Originally posted June 4, 2012
…and that’s sad because clearly there aren’t enough Black people dying in America.
Don’t be alarmed. The title of this post is just a lyric from Pusha T’s newest diss record aimed at Young Money. A quick background because you can get the super fun details elsewhere, Pusha T (one half of the rap duo The Clipse) has beef with Young Money. Specifically Lil Wayne. Probably Drake. Maybe The Weeknd? Whatever. Lil Wayne tweeted in response to the song, “F*k Pusha T and anybody that love em”. To which the other half of the Clipse, Malice tweeted in response, “Well I LOVE Pusha! That’s my blood and I ain’t never kiss em”, a jab of course at the fact that there is a picture of Lil Wayne aka “Weezy F Baby, please say the Baby” kissing rapper Baby on the lips which is hilarious if you’re homophobic. Just kidding. It’s hilarious because Lil Wayne spits homophobic rhymes yet arguably has some of the most homoerotic lyrics in all of rap music. But while a fun topic to explore, that’s not the topic of today’s post.
The topic of today’s post is Pusha T’s video for his diss track, “Exodus 23:1″. Specifically, how Pusha T showed more in the 4 minutes and 23 seconds of the video than any 60 minutes segment or documentary on American hoods in recent memory. Pusha T just issued the most targeted and widespread anti-drug and anti-gang PSA ever. Clap for Kanye West for funding this community service. Here’s what I mean.
Now, one may have seen the video and thought Pusha T was trying to prove he’s harder than Lil Wayne and the rest of Young Money. That’s a possibility. But that’s not what I got from the video. I think Pusha T was tired of the lying in rap. (Exodus 23:1 states, “Do not spread false reports. Do not help a guilty person by being a malicious witness.” [NIV] ) He was sick of rappers claiming to be gangstas and drug dealers. I think he decided to shoot a video showing what the hood that rappers rap about really looks like. It’s not beautiful.
From a purely aesthetic perspective, the video is different from everything out right now. It’s gritty. It’s dark. Many shots are in black and white. Most importantly, it’s solemn. This video was a gritty unveiling of the REAL hood versus the glamorized facade of “gangsta” perpetrated by Young Money and the rest of the rap world. That’s certainly purposeful. Most portrayals of the “hood” and “ghetto” in rap videos today feature the protagonist rapper pulling up in a shiny new whip while looking over the hood almost in gratitude for making them real. They pull up and get respect from drug fiends. There’s a false narrative put forth that the hood loves them when they come back after they supposedly sold all these drugs which, in case we forgot, breaks up homes and ruins black bodies.
Compare it to Rick Ross’ video for “BMF” for example, above. You see the random flashes of money. The shiny car. The hood approval. The transition from Anyhood, USA to the big city with no repercussion. You see no consequence or impact of the drug game. This is astonishing given the chorus, “I think I’m Big Meech, Larry Hoover.” With so much effort put into aligning himself with major convicted drug traffickers, you’d think he’d show the aftermath of drug-riddled hoods. But instead you have the flaunting of wealth purportedly accrued from selling drugs.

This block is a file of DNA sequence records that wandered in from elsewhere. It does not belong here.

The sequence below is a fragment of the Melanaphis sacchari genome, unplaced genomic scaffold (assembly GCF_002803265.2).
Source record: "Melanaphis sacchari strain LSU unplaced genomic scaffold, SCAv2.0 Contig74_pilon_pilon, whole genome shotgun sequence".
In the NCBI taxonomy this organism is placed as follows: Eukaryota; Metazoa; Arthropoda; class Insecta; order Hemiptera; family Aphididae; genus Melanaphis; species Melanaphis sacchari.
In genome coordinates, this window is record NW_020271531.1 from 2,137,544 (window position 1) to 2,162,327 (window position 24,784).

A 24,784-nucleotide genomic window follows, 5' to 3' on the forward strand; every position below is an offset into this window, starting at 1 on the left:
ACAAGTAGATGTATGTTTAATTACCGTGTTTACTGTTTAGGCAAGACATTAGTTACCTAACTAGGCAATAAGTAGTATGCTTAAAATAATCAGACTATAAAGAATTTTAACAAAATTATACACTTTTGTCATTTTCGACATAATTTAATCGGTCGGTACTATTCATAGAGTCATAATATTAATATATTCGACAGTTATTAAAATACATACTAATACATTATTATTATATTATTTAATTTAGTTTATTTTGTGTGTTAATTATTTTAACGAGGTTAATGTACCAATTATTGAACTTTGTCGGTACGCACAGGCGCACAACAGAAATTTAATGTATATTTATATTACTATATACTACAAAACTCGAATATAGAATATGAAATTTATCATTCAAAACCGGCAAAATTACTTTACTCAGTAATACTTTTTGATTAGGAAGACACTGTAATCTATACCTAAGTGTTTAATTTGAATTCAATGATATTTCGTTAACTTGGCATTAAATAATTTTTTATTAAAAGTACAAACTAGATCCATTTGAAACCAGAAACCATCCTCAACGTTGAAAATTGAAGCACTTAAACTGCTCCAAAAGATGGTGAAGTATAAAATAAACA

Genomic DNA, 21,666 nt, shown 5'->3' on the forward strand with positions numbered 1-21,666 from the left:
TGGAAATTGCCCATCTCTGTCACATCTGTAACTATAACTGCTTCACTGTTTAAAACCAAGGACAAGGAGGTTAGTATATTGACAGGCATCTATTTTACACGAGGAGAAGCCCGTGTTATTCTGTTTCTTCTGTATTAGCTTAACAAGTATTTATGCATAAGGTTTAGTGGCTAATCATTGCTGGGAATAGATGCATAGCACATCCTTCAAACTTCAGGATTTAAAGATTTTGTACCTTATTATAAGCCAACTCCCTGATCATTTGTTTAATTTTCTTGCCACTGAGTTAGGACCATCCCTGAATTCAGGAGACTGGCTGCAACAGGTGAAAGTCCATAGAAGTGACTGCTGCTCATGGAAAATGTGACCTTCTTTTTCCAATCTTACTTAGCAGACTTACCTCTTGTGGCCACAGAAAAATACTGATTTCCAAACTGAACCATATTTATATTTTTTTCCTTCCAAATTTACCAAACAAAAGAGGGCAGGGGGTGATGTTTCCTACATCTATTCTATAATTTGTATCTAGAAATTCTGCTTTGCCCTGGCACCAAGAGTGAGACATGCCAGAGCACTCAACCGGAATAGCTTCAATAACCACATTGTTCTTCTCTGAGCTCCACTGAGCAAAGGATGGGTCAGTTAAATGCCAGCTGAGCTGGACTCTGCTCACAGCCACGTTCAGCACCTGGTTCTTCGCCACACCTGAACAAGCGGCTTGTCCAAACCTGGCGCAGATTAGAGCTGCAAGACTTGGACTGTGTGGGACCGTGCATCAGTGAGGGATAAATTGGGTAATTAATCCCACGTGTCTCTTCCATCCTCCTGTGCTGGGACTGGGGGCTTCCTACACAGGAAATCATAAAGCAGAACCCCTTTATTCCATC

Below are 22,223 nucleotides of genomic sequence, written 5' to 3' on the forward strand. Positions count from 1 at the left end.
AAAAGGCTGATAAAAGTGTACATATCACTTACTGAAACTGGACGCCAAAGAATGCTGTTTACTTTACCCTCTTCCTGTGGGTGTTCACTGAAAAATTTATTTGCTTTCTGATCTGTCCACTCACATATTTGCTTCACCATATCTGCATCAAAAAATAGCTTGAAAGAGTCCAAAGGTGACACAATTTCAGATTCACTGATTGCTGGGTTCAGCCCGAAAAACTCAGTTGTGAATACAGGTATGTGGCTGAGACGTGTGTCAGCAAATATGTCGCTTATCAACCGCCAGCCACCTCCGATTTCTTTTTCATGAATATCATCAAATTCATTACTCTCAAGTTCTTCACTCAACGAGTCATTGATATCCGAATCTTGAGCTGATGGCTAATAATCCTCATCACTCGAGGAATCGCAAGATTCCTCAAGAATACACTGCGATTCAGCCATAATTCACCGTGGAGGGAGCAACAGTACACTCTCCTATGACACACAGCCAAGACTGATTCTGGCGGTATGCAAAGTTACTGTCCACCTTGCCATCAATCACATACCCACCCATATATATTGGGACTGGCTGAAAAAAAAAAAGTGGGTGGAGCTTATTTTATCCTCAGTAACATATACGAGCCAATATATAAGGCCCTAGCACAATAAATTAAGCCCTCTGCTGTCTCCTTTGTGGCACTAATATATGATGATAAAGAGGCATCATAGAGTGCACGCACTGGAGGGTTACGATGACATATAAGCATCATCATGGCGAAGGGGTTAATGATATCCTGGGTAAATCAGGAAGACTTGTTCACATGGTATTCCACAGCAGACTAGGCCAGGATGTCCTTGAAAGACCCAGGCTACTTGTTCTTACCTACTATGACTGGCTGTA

Now I look at Pusha T’s video and I see weak crack fiends and downtrodden residents. I don’t see pretty women, nice cars, and a 24/7 block party as portrayed in countless videos prior. Scenes of flickering TVs instead of HD screens, seasons old Rocawear instead of new Rolexes, an old Mitsubishi instead of a Maybach. Not a single “yellow model chick”, but instead a barefoot overweight cracked out white man. Pusha T took the glory out of pushing. The irony is clear. When the last time you heard it like this? It’s been awhile. But when you have Lil Wayne casually dropping gang affiliations in songs and Drake may or may not be throwing up those signs as well, it leads to an accessibility that we don’t really need. (This isn’t the first time mainstream rap tried to commercialize gang affiliation. Remember when we were all doing that crip walk dance? Yeah. Awkward to think about now, isn’t it?) It’s easy enough to get involved in some unsavory activities to make ends meet, do we really need to glamorize it and make it accessible? Pusha T challenged that narrative. Oh you want to shoutout your gang in a song? You want to claim to be a drug kingpin? You want to aggrandize it in videos, songs, and overall lifestyle? You want to make drugs and gang warfare an element of hip hop culture instead of a symptom of a greater disease of income inequity and achievement gaps? Fine. Just make sure you show both sides.
Not everyone will take from the video what I took from it. And that’s fine. But I think it’s gonna save lives. Everyone can’t be the kingpin. There have to be pawns.
Update: Almost a year later, I was right… Pusha T decodes “Keys Open Doors”